Atlas Kasbah, Agadir
Anticipating what is said to be one of the worst snow storms that Seattle has seen in decades I find myself sitting on the couch, waiting for the snow with a beer in hand and falling deeply back into the images from Morocco. I have so much more to share with you all and I feel that if I don’t do it now it may never happen as February brings with it a new set of fun excursions. (!!)
Using my journal from that trip as a guide I’m reliving the details. At the end of each day I made a scattered list of all that that day entailed. I’ve learned from previous experiences that I tend to quickly forget the details and it’s in those where the real journey lies.
Each day was packed full of new sites, new sounds, and not enough sleep, leaving little time to write so what I do have written down is quite cryptic but it’s enough to help me return to that place.
On the fourth day we woke up at the Atlas Kasbah in Agadir. The stucco-like facade covered an exterior that resembled a castle. The surrounding landscape reminded me of the Umbrian region of Italy where I would look out over the cliffs of Orvieto and see vineyards, monasteries, and long winding roads leading to places I wanted to explore. Here the rolling hills weren’t covered in grape vines but of Argan trees and plants that looked prickly even from the distance of where I stood. The varying brown hues and absence of much green was a welcoming reminder that I was indeed in Africa.
The Atlas Kasbah is the dream of a husband and wife team. The kasbah is welcoming and immediately sets the scene of a place for respite and rejuvenation. I encouraged such behavior and found myself laying by a pale blue pool in the middle of November having just had a traditional Moroccan spa treatment. I lay back in the chaise for a moment soaking in the warmth of the sun and this rare moment of complete and utter relaxation.
You see those moments are a distant memory when three children are my daily routine. I was torn between the desire to just sit in that moment or record a few of the details in my journal as a way to sort of safe-keep that moment so I could live off of it for the months to come.
I anticipated the points in my days when I would need to stop and find a piece of that sun-filled happy place in order to find perspective in the midst of a messy house, screaming children, and an uncooked dinner.
Briefly I wrote of that hot sun and how the gentle breeze would interrupt at just the right moment, never allowing you to get too hot but making you miss its warmth before it returned. It took only a few seconds but I wrote of the pool and the vibrant gardens, the rosy orange glow of the kasbah at sunset, and the smell of Moroccan basil – softer and more subtle than our varieties. Then I lingered in that place cementing it in my mind and appreciating every aspect of it.
The scribbled details weren’t much but as the snow threatens and the kids perform their nightly regime of warding off sleep I am so thankful that I wrote.
Our last two days were in Marrakech and it is here that I vowed to return to this country. It seems that in every foreign country I visit it is always the city that I most love. The energy of its people, the sounds of excitement and life, and the smells; so inviting, yet so different.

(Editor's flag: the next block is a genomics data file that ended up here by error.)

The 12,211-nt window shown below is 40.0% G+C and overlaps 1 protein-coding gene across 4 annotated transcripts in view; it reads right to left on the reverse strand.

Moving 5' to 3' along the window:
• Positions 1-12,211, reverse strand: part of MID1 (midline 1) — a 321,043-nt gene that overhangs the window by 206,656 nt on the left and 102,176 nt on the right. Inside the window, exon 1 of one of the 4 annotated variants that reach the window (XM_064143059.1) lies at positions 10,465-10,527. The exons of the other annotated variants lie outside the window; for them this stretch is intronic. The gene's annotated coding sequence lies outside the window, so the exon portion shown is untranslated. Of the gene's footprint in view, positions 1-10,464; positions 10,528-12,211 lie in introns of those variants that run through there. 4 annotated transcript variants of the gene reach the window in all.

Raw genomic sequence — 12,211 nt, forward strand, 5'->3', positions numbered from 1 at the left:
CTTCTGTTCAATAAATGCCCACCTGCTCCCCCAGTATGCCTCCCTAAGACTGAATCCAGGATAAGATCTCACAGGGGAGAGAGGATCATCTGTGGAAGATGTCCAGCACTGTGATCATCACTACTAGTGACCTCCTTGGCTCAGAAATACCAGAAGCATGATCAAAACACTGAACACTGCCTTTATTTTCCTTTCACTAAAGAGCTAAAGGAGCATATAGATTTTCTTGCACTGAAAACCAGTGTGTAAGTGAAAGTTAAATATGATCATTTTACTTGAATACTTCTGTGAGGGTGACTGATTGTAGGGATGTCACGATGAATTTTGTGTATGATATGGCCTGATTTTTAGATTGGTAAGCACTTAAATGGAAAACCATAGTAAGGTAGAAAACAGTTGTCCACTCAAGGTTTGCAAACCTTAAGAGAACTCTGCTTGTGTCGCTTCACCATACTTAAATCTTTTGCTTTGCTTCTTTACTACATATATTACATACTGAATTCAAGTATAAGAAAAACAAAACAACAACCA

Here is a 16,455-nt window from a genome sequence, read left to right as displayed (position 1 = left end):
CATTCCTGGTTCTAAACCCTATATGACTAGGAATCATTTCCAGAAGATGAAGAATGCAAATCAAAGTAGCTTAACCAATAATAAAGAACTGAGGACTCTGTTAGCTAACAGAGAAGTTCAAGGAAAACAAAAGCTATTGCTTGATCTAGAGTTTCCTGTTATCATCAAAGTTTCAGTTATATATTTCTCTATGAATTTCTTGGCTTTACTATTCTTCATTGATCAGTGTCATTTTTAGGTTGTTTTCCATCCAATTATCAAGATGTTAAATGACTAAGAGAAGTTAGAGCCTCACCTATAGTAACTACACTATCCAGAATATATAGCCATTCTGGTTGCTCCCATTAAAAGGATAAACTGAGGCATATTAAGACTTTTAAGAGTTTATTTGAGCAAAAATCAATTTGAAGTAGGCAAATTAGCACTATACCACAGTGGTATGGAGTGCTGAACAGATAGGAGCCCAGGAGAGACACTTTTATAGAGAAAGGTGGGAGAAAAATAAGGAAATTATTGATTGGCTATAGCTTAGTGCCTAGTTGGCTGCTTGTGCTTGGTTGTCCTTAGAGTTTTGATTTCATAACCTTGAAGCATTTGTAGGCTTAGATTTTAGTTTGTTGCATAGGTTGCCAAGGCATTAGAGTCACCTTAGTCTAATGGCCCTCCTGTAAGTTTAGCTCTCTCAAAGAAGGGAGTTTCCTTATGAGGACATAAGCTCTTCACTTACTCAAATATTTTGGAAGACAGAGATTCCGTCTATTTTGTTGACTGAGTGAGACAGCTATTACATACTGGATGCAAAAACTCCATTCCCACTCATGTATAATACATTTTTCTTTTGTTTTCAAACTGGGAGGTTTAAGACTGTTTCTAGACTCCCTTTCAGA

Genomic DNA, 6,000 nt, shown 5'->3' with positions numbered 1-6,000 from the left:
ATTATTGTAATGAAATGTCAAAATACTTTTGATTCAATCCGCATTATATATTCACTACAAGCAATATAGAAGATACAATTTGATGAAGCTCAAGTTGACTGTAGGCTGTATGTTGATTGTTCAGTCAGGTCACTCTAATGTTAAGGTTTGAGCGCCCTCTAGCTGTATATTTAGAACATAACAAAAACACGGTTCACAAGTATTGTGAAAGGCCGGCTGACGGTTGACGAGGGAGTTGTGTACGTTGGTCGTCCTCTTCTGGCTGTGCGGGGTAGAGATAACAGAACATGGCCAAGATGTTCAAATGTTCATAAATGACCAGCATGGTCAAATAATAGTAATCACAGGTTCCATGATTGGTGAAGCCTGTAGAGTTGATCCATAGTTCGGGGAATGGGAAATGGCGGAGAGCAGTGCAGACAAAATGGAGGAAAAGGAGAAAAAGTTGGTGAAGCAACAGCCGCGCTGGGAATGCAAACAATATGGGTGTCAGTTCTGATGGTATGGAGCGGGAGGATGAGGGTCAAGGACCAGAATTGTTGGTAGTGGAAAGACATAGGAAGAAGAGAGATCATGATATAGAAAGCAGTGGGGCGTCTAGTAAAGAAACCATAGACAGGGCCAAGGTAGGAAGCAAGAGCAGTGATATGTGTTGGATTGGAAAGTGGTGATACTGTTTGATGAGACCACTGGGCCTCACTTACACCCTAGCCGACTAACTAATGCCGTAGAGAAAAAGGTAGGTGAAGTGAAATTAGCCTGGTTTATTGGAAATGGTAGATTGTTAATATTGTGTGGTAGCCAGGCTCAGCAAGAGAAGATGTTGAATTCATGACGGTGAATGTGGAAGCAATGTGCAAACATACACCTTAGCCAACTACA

I found it hard walking as with every step I found an image that I wanted to preserve. The colors filled me with inspiration in shades of blue and orange. I picked up a few items in the souk to help me relive fragments of Morocco and its culture – a tagine, spices like harissa, and ras al hanout, mint tea, and a pair of vibrant orange pointed shoes that I wear around our house daily.
At the end of our day we found silence and calm at the Four Seasons. I snuck deep into the bed eagerly anticipating the nightly Facetime date with my family. Over the phone I kissed and hugged each of my kids. I talked to a very tired husband who spoke freely of how excited he was that only two days separated us. I was excited too but also fearful.
Right after the page in my journal detailing the scene surrounding me and the warm Moroccan sun I wrote, “I’m afraid to leave for fear I’ll never return.”
It goes without saying that I missed my family it’s just that I wasn’t ready to leave. I wanted them to fetch a plane and meet me in Morocco instead of me heading home.
What better way to leave a place than not wanting to leave? The memories of that place are forever set to induce a pleasant longing. When you talk to others about it your entire face lights up and your insides swell. It becomes a mission, of sorts, to encourage others to venture there and demand they take you with them when they do go.
I do hope to return, but for now I am living in the details and in the feeling of never wanting to leave that place.
*update* The snow came and we’re at about 5 inches or so. For Seattle that’s life changing.
*Also, I made a blurb book from images from my trip. Many you’ve seen on the blog. The reason I tell you is more of a suggestion of what to do with travel photos. Instead of sitting on my computer I now have a beautiful coffee table book to peruse at my leisure and to share with others. As far as I know you can purchase the book if you want but I don’t make much, if any, money on it. Just wanted to share.
*Finally, thank you. I feel as if I forced you all to sit through my travel slideshow but rather than fall asleep and roll your eyes (well, maybe some of you did that) I was overwhelmed by the gracious responses to these posts. Thanks so much for encouraging me to share.
*Last thing, I promise. I was graciously sent to Morocco by the Moroccan tourism board. All photos and words are my own.